We granted certiorari to address the question whether Federal, State, and local Governments must pay money damages to a landowner whose property allegedly has been "taken" temporarily by the application of government regulations. 469 U.S. 815 (1984). Petitioners and their amici contend that we should answer the question in the negative by ruling that government regulation can never effect a "taking" within the meaning of the Fifth Amendment. They recognize that government regulation may be so restrictive that it denies a property owner all reasonable beneficial use of its property, and thus has the same effect as an appropriation of the property for public use, which concededly would be a taking under the Fifth Amendment. According to petitioners, however, regulation that has such an effect should not be viewed as a taking. Instead, such regulation should be viewed as a violation of the Fourteenth Amendment's Due Process Clause, because it is an attempt by government to use its police power to effect a result that is so unduly oppressive to the property owner that it constitutionally can be effected only through the power of eminent domain. Violations of the Due Process Clause, petitioners' argument concludes, need not be remedied by "just compensation."
The Court twice has left this issue undecided. San Diego Gas & Electric Co. v. San Diego, supra; Agins v. Tiburon, 447 U.S. 255, 263 (1980). Once again, we find that the question is not properly presented, and must be left for another day. For whether we examine the Planning Commission's application of its regulations under Fifth Amendment "taking" jurisprudence, or under the precept of due process, we conclude that respondent's claim is premature.
We examine the posture of respondent's cause of action first by viewing it as stating a claim under the Just Compensation Clause. This Court often has referred to regulation that "goes too far," Pennsylvania Coal Co. v. Mahon, 260 U.S. 393, 415 (1922), as a "taking." See, e. g., Ruckelshaus v. Monsanto Co., 467 U.S. 986, 1004-1005 (1984); Agins v. Tiburon, 447 U.S., at 260; PruneYard Shopping Center v. Robins, 447 U.S. 74, 83 (1980); Kaiser Aetna v. United States, 444 U.S. 164, 174 (1979); Andrus v. Allard, 444 U.S. 51, 65-66 (1979); Penn Central Transp. Co. v. New York City, 438 U.S. 104, 124 (1978); Goldblatt v. Hempstead, 369 U.S. 590, 594 (1962); United States v. Central Eureka Mining Co., 357 U.S. 155, 168 (1958). Even assuming that those decisions meant to refer literally to the Taking Clause of the Fifth Amendment, and therefore stand for the proposition that regulation may effect a taking for which the Fifth Amendment requires just compensation, see San Diego, 450 U.S., at 647-653 (dissenting opinion), and even assuming further that the Fifth Amendment requires the payment of money damages to compensate for such a taking, the jury verdict in this case cannot be upheld. Because respondent has not yet obtained a final decision regarding the application of the zoning ordinance and subdivision regulations to its property, nor utilized the procedures Tennessee provides for obtaining just compensation, respondent's claim is not ripe.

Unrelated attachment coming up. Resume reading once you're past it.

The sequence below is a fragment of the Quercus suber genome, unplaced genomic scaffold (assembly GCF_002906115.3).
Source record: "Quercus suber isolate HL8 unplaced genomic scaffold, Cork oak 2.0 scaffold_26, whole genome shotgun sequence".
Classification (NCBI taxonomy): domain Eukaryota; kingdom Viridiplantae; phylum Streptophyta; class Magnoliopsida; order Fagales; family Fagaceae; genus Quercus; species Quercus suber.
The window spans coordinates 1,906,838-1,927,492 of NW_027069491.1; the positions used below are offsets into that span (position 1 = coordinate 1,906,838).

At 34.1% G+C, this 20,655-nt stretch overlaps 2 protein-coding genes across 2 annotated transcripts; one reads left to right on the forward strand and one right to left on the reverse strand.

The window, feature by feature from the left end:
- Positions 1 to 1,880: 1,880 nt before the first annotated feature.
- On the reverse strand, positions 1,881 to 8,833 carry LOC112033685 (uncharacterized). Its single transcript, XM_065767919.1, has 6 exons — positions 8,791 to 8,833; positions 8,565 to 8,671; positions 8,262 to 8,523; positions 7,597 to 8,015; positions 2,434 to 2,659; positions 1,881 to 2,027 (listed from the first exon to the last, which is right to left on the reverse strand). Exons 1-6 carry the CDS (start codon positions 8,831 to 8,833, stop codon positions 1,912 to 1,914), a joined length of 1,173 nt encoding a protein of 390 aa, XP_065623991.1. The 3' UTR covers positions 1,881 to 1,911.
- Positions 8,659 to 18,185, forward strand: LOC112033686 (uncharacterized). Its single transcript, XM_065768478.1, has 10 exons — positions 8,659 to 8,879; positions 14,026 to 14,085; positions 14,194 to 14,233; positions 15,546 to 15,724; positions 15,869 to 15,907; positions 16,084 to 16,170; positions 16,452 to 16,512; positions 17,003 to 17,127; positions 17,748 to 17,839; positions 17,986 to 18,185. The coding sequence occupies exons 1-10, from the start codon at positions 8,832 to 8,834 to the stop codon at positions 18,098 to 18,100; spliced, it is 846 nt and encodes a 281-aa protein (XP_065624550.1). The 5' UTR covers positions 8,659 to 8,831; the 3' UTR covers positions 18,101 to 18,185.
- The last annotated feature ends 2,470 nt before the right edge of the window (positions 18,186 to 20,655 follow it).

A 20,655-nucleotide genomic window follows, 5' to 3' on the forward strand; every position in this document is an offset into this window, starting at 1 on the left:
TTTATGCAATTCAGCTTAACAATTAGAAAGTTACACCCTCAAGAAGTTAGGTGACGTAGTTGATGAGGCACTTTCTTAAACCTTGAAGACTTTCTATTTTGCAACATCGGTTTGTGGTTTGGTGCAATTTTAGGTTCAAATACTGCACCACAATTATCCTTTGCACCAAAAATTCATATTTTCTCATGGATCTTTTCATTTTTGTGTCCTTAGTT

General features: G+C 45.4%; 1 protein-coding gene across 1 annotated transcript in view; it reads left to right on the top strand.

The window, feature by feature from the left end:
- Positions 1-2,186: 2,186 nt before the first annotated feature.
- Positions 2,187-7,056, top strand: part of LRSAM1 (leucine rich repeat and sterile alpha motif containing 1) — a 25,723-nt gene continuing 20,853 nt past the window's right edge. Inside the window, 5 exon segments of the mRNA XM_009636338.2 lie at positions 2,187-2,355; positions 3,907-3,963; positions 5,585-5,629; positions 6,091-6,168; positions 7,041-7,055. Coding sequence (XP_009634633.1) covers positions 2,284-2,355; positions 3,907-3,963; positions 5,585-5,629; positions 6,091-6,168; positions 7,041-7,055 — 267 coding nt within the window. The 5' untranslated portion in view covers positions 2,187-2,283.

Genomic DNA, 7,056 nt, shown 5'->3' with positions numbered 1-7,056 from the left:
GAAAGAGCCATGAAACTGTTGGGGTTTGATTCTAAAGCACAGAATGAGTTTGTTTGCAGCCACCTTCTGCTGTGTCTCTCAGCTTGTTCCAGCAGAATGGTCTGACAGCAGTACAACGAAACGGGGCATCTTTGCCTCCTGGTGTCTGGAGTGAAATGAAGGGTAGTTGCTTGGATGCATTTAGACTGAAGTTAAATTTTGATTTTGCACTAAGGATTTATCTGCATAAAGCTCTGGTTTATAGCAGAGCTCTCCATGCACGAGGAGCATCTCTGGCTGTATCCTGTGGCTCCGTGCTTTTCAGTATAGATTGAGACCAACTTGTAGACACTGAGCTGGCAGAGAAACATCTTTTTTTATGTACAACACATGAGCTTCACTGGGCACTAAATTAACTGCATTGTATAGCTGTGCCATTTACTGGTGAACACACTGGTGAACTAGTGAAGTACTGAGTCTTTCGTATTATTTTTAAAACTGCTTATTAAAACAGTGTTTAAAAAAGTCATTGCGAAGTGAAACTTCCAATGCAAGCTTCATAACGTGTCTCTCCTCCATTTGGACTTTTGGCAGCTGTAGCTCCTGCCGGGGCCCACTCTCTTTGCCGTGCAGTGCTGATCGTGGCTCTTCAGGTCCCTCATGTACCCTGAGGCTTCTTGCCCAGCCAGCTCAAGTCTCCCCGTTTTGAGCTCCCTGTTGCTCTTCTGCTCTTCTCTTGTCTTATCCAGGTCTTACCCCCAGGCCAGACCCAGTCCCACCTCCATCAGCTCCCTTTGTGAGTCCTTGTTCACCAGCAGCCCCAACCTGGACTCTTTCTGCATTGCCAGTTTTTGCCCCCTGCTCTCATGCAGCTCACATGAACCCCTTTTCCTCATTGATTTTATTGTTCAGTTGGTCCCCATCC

As the Court has made clear in several recent decisions, a claim that the application of government regulations effects a taking of a property interest is not ripe until the government entity charged with implementing the regulations has reached a final decision regarding the application of the regulations to the property at issue. In Hodel v. Virginia Surface Mining & Reclamation Assn., Inc., 452 U.S. 264 (1981),
for example, the Court rejected a claim that the Surface Mining Control and Reclamation Act of 1977, 91 Stat. 447, 30 U. S. C. § 1201 et seq., effected a taking because:
"There is no indication in the record that appellees have availed themselves of the opportunities provided by the Act to obtain administrative relief by requesting either a variance from the approximate-original-contour requirement of § 515(d) or a waiver from the surface mining restrictions in § 522(e). If [the property owners] were to seek administrative relief under these procedures, a mutually acceptable solution might well be reached with regard to individual properties, thereby obviating any need to address the constitutional questions. The potential for such administrative solutions confirms the conclusion that the taking issue decided by the District Court simply is not ripe for judicial resolution." 452 U.S., at 297 (footnote omitted).
Similarly, in Agins v. Tiburon, supra, the Court held that a challenge to the application of a zoning ordinance was not ripe because the property owners had not yet submitted a plan for development of their property. 447 U.S., at 260. In Penn Central Transp. Co. v. New York City, supra, the Court declined to find that the application of New York City's Landmarks Preservation Law to Grand Central Terminal effected a taking because, although the Landmarks Preservation Commission had disapproved a plan for a 50-story office building above the terminal, the property owners had not sought approval for any other plan, and it therefore was not clear whether the Commission would deny approval for all uses that would enable the plaintiffs to derive economic benefit from the property. 438 U.S., at 136-137.
Respondent's claim is in a posture similar to the claims the Court held premature in Hodel. Respondent has submitted a plan for developing its property, and thus has passed beyond the Agins threshold. But, like the Hodel plaintiffs,